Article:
Likewise prophets oftentimes challenge the status quo within churches, and as a result just like apostles they can be viewed as a threat to those in established (and perhaps comfortable?) church leadership roles. As a messenger of God, prophets oftentimes appear to have some type of mystical connection with the divine. Prophets tend to be driven and passionate about what they believe God wants the church to be about, and can also be confrontational when they see what they believe to be hypocrisy in the lives of others.
The last three gifts tend to be more familiar to most than the first two. Evangelists, for example, are those who seek both to recruit people to the faith of Christianity and also to bolster the evangelistic skills of Christians. Those with the gift of evangelism often eat, sleep and breathe evangelizing, and like the apostle and prophet can likewise become frustrated at the lack of missional engagement within churches. Often for evangelists their entire life is consumed with building relationships with non-believers as well as seeking to equip Christians with the skills to be able to share their faith in relevant and faithful ways.
Pastors bring to mind the image of a shepherd tending a flock of sheep. Not only do shepherds guard and protect the flock from outside attacks, they also feed, nourish and care for the sheep under their care. As Jesus stated in John 10.11-18, he is the ultimate model of what a pastor should aim to be—a good shepherd who both intimately knows and is known by his sheep. The reason that his sheep know his voice, he maintains, is that he is willing to lay down his life for them—the ultimate in self-sacrificial pastoral love for others. One potential problem of those with pastoral gifting is that oftentimes they can be accused of seeking to maintain that status quo mentioned above in the interests of guarding the flock. At times congregation members tend to view the pastor as nothing more than a “paid professional” whose job it is to maintain that comfortable status quo.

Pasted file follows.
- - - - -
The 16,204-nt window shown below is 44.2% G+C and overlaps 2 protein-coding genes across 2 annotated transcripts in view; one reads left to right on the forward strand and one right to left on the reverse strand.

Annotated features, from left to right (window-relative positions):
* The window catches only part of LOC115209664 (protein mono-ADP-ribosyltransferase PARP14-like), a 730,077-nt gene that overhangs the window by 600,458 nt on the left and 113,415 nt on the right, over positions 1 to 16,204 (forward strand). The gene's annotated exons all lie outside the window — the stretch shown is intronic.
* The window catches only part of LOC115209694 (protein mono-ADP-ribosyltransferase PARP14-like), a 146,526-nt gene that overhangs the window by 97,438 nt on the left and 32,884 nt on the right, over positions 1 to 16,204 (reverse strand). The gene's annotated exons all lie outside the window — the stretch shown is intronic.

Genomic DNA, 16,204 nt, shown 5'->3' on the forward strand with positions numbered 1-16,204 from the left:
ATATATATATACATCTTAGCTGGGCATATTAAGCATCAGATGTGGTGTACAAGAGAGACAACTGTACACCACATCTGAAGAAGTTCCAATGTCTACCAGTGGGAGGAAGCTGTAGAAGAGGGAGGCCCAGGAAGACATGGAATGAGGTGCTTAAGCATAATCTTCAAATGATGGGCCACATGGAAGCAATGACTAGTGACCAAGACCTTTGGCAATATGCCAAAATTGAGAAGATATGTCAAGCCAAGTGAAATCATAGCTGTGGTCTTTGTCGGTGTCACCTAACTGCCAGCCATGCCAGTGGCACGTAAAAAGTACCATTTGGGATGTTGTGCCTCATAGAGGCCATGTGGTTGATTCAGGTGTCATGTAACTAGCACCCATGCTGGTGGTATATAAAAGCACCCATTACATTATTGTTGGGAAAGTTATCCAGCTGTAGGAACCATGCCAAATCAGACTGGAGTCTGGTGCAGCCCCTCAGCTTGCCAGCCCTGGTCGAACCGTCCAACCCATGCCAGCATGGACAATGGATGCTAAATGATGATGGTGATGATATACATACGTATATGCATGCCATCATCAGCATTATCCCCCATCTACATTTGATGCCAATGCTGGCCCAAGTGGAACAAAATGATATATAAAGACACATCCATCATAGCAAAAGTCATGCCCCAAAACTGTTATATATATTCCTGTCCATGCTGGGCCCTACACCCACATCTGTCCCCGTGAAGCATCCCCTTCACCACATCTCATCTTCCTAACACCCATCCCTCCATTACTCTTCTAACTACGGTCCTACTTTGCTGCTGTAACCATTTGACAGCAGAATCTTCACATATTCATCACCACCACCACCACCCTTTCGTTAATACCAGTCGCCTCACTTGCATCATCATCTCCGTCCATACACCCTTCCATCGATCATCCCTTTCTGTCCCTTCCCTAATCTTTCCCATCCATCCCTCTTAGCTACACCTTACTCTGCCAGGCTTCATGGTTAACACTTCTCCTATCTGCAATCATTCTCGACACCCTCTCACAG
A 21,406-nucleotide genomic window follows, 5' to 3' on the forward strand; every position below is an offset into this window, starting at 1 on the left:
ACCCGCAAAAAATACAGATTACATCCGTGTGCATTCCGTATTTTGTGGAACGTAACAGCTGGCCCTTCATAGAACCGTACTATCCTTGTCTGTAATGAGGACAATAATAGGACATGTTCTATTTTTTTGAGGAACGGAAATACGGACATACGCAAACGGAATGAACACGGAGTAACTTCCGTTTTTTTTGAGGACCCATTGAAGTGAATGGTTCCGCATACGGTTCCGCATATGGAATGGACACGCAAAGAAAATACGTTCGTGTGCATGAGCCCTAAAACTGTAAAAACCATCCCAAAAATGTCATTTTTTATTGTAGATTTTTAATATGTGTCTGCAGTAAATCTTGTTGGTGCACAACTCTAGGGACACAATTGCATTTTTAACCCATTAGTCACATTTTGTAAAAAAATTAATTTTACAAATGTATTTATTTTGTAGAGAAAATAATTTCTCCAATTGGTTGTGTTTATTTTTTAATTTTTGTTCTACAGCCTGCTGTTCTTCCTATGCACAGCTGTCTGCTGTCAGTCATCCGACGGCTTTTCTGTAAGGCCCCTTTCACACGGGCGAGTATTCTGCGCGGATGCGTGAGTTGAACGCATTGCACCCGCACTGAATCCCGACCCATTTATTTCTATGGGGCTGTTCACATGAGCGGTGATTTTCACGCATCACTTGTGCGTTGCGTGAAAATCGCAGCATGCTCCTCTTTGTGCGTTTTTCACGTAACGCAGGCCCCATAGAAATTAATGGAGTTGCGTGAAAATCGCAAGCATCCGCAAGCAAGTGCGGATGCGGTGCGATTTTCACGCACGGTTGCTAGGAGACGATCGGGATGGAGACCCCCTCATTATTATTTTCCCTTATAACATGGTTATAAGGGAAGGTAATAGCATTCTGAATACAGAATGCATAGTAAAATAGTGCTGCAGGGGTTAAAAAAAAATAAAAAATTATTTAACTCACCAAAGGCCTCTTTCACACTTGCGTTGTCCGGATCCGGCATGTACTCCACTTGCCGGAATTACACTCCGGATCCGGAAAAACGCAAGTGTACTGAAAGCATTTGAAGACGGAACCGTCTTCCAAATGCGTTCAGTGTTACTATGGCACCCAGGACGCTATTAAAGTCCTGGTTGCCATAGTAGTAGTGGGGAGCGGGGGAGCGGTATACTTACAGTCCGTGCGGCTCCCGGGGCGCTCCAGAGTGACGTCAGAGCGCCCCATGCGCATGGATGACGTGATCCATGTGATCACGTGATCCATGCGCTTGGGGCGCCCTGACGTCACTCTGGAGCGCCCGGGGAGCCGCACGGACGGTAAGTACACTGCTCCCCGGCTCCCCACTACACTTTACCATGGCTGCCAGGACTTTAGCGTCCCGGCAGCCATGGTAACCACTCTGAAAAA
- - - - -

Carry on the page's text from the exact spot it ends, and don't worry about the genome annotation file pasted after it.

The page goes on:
Teachers, finally, are those who can take complex and difficult concepts and explain them clearly and coherently to others. The most effective teachers are those who have that special ability to relate their teaching to a variety of learning styles. Moreover, the best teachers are those who are not only passionate about things they themselves learn, but are also eager to share what they have learned with others. Good teachers are passionate about teaching and have a strong desire to see others learn and put that new learning into practice. Negatively, at times teachers can come into conflict with those who have more charismatic gifts and tend to operate more in the moment and flow of the Spirit. Since their desire is to explore and explain some may view them as a “stick-in-the-mud” constantly applying the brakes to all forward momentum within the church unless they are completely satisfied on exhaustive biblical and theological grounds.
As this brief overview makes clear, each of the above leadership gifts contains pros and cons, strengths as well as weaknesses. Imagine the difficulties of having a church leadership team made up of five people with these gifts attempting to work together! And yet that is exactly what this study is arguing for—an ideal leadership team made up of individuals who clearly demonstrate one or more of these gifts, working together in unity for the growth and maturity of the church, as the image below shows. Ultimately the church can engage missionally in their community as the entire church functions as it was meant to do.